Grand Palace & Emerald Buddha Temple + Wat Pho + Wat Arun
|08:30||Meet our staff in the hotel’s lobby. Depart from hotel to Wat Pho.|
|09:00||Visit Wat Phra Chetuphon Wimonmangkalaram or Wat Pho, as it’s commonly known, was built in the 16th century and regarded as the royal temple of the reign of King Rama I, is famous for two things: (1) the 46-meter-long Reclining Buddha built in 1832 featuring the feet beautifully inlaid with mother-of-pearls and (2) the Thai massage.|
|10:00||Arrive at Chao Phraya River and then take public ferry to visit Wat Arun, The Temple of Dawn, the Temple of Dawn, The statuesque pagoda of Wat Arun, or The Temple of Dawn, on the bank of Chao Phraya has always been the most remembered scene of Bangkok’s skyline for ages. It is believed that Wat Arun was built during Ayutthaya era and is better known from its other name: Wat Chaeng, which means the Temple of Dawn.|
|11:00||Visit Wat Phra Si Rattana Satsadaram or the Temple of the Emerald Buddha is the official name of Wat Phra Kaew, the royal monastery situated on the northeastern/ northwestern corner of the Grand Palace in Bangkok. It houses the statue of Phra Phuttha Maha Mani Rattana Patimakon (Emerald Buddha) and is the place where significant religious ceremonies are conducted. The construction of the temple was completed in 1784 and there have been constant renovations during every reign from King Rama I to IX. The interior of the Ubosoth and the entire compound walls are decorated with mural paintings. Apart from these, other highlights within the temple include the eight stupas, Phra Si Ratana Chedi, the model of Angor Wat, etc.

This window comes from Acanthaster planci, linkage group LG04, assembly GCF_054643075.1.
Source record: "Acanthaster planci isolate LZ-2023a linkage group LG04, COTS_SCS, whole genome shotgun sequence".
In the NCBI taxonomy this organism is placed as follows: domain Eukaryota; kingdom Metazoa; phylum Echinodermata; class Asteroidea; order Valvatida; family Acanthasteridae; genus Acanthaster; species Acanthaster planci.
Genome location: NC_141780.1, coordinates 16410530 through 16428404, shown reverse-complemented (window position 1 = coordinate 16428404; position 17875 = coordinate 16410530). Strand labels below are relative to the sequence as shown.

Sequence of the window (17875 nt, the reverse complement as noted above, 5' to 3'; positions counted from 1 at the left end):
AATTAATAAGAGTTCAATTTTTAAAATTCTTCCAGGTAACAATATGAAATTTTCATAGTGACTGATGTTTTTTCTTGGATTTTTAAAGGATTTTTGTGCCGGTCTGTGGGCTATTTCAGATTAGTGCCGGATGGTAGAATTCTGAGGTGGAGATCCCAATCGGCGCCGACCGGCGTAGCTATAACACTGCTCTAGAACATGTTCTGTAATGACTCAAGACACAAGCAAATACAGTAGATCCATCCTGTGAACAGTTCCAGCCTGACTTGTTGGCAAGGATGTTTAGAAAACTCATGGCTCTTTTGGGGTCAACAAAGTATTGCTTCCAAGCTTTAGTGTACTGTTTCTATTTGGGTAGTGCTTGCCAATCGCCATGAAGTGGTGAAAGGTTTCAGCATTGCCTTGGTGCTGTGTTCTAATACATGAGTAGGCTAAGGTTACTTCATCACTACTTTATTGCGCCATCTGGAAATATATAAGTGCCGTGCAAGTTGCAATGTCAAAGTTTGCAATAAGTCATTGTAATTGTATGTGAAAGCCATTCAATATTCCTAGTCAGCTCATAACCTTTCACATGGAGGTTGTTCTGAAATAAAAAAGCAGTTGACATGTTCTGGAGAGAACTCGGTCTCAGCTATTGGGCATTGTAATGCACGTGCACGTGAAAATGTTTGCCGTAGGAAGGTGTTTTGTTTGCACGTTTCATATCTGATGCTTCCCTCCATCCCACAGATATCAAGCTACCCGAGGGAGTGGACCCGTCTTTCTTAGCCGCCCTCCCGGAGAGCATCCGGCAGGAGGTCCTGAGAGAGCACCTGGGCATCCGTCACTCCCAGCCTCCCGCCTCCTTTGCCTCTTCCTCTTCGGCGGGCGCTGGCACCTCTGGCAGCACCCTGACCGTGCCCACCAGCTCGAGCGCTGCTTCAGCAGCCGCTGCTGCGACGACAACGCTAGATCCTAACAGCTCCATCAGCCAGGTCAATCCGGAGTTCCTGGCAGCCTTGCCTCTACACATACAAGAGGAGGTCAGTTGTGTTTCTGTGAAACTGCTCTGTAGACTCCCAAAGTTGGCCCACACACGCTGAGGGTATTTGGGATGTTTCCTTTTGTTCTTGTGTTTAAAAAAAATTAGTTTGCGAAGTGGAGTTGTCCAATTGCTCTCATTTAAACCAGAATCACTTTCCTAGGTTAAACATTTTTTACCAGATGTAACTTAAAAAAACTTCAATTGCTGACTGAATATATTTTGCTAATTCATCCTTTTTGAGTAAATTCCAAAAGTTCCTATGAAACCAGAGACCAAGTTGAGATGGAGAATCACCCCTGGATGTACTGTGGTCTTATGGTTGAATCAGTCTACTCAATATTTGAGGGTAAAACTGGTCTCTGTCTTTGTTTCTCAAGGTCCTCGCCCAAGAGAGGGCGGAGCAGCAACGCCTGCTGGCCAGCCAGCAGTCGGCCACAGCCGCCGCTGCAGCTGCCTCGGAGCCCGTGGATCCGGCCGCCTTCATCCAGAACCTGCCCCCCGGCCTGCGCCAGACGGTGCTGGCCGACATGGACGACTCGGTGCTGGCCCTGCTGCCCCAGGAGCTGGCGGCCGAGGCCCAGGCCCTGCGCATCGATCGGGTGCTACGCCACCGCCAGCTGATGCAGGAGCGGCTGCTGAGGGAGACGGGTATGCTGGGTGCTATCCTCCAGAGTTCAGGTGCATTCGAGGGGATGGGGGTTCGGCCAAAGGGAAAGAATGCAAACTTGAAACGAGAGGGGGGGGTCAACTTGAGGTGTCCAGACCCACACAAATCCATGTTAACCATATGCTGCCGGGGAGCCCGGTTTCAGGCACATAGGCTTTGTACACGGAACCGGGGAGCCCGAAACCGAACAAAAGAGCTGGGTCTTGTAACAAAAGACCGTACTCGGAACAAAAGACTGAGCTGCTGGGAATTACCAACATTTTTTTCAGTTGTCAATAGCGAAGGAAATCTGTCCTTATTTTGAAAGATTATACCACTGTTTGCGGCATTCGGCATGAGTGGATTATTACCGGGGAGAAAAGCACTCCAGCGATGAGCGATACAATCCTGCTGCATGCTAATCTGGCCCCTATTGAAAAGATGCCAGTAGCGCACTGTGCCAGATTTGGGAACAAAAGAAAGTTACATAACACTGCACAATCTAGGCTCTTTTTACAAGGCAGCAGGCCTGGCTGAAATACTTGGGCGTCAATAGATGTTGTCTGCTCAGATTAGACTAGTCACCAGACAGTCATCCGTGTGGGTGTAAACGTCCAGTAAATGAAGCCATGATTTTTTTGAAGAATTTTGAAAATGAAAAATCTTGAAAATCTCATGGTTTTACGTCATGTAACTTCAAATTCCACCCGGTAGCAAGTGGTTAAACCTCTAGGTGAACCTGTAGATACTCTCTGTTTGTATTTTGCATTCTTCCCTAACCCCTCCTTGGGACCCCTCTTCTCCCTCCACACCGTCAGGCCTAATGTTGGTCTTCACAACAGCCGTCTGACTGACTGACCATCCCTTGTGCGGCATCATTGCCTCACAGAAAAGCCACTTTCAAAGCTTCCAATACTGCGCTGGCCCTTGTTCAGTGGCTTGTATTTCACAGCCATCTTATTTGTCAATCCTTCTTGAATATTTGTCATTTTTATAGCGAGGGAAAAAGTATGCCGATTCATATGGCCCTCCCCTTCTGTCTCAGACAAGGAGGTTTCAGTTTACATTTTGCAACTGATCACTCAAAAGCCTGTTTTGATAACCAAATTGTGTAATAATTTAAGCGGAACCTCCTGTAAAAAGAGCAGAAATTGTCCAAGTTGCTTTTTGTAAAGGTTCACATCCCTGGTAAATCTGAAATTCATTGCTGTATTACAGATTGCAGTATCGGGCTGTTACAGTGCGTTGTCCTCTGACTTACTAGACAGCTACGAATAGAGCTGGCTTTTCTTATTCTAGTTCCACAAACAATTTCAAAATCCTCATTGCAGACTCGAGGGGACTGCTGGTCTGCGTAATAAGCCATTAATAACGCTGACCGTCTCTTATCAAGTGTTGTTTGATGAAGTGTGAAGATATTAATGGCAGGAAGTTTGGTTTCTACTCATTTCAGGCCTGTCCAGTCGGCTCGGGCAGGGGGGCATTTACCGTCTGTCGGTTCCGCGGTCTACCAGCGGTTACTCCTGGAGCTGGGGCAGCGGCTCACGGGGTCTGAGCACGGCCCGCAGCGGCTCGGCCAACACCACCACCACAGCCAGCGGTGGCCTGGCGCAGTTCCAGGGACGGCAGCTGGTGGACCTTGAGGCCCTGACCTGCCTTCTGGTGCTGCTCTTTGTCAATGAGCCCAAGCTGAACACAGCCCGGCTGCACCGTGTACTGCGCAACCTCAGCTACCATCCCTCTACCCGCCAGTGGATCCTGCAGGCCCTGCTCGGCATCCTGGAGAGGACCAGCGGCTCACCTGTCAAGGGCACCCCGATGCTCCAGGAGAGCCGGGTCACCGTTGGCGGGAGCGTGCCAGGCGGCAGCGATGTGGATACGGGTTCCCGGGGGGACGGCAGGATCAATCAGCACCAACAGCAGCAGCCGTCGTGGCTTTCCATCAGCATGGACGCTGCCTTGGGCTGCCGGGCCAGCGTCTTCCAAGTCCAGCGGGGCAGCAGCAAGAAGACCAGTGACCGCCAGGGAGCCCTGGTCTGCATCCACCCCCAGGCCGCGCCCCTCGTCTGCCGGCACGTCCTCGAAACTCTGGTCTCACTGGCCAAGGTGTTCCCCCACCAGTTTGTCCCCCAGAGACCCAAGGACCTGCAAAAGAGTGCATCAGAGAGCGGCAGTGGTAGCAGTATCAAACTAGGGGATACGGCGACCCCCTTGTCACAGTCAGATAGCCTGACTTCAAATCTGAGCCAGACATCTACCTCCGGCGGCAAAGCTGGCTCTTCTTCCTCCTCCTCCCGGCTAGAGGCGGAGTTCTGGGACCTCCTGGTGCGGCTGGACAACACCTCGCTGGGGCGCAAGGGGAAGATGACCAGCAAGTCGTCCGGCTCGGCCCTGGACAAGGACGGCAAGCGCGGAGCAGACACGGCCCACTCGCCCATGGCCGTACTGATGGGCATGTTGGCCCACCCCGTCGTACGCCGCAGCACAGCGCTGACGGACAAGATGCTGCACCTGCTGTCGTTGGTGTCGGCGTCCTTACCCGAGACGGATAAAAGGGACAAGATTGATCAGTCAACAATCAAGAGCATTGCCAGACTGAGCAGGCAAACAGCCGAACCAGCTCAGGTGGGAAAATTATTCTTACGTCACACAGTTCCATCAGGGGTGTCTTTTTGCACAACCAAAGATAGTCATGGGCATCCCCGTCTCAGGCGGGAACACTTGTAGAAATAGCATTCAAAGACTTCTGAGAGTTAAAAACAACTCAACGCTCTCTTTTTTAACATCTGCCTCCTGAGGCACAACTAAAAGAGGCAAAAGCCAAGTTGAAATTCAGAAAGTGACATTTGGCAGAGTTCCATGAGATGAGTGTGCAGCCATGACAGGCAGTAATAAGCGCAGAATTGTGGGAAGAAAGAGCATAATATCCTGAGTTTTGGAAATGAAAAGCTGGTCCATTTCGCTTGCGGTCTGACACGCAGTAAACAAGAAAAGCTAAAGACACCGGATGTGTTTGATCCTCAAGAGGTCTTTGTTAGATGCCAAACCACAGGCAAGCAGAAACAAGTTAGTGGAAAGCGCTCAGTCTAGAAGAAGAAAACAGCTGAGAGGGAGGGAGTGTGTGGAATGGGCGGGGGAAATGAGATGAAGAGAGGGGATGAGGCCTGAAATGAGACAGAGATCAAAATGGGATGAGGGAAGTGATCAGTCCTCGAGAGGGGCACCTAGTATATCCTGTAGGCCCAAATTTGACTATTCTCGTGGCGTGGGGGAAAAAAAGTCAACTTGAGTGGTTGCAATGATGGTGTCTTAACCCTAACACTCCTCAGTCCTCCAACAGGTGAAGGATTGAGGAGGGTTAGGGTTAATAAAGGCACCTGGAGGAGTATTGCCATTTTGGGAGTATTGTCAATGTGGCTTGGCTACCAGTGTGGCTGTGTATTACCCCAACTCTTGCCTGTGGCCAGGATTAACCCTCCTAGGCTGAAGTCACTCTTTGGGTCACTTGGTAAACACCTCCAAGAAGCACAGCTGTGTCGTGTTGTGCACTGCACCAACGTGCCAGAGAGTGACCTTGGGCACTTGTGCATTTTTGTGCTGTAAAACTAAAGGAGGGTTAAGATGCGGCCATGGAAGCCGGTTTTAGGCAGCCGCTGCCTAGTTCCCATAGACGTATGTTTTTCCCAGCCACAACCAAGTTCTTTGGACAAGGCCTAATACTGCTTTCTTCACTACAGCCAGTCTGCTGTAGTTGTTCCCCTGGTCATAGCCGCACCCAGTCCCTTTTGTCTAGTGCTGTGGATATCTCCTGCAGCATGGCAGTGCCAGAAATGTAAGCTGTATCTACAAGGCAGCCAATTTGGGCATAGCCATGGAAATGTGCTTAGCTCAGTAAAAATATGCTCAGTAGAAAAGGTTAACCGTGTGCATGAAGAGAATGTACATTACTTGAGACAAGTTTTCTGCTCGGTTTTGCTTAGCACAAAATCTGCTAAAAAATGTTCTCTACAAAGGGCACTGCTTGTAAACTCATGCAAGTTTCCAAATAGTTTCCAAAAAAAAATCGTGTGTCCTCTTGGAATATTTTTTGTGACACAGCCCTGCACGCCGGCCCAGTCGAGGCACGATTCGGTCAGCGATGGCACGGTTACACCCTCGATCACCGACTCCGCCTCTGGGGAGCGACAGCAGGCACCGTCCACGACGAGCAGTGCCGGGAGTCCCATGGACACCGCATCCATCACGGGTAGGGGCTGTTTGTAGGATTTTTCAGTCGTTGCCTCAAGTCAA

Visit The Grand Palace, began in 1782 during the reign of King Rama I, the founder of Chakri Dynasty, to become a royal residence, and it has been the utmost architectural symbol of Thailand ever since. The Grand Palace served as a significant royal residence until 1925 and is now used for ceremonial purposes only. The Grand Palace is divided into three main zones: The Outer Court, home to royal offices, public buildings and the Temple of Emerald Buddha; the Middle Court, which is where the most important residential and state buildings are; and the Inner Court, which is exclusively reserved for the king, his queen and his consorts.
|12:30||City-sightseeing tour along Ratchadumnoen Rd.(The Royal’s Way). En route you can see many magnificent temples and architectural buildings, including the City Pillar Shrine, National Museum, Democracy Monument, Golden Mountain, Thai Boxing Stadium, Anantasamakhom Palace, Parliament House, Dusit Zoo and Chitlada Palace King’s Residence.|
|Private||1 pax||2 pax||3-4 pax||5-8 pax||9+ pax||Remark: Wat Phra Kaew is Thailand’s most sacred temple, so please do not wear shorts, or sandals. Certain buildings in the Palace grounds are closed on Saturdays and Sundays.|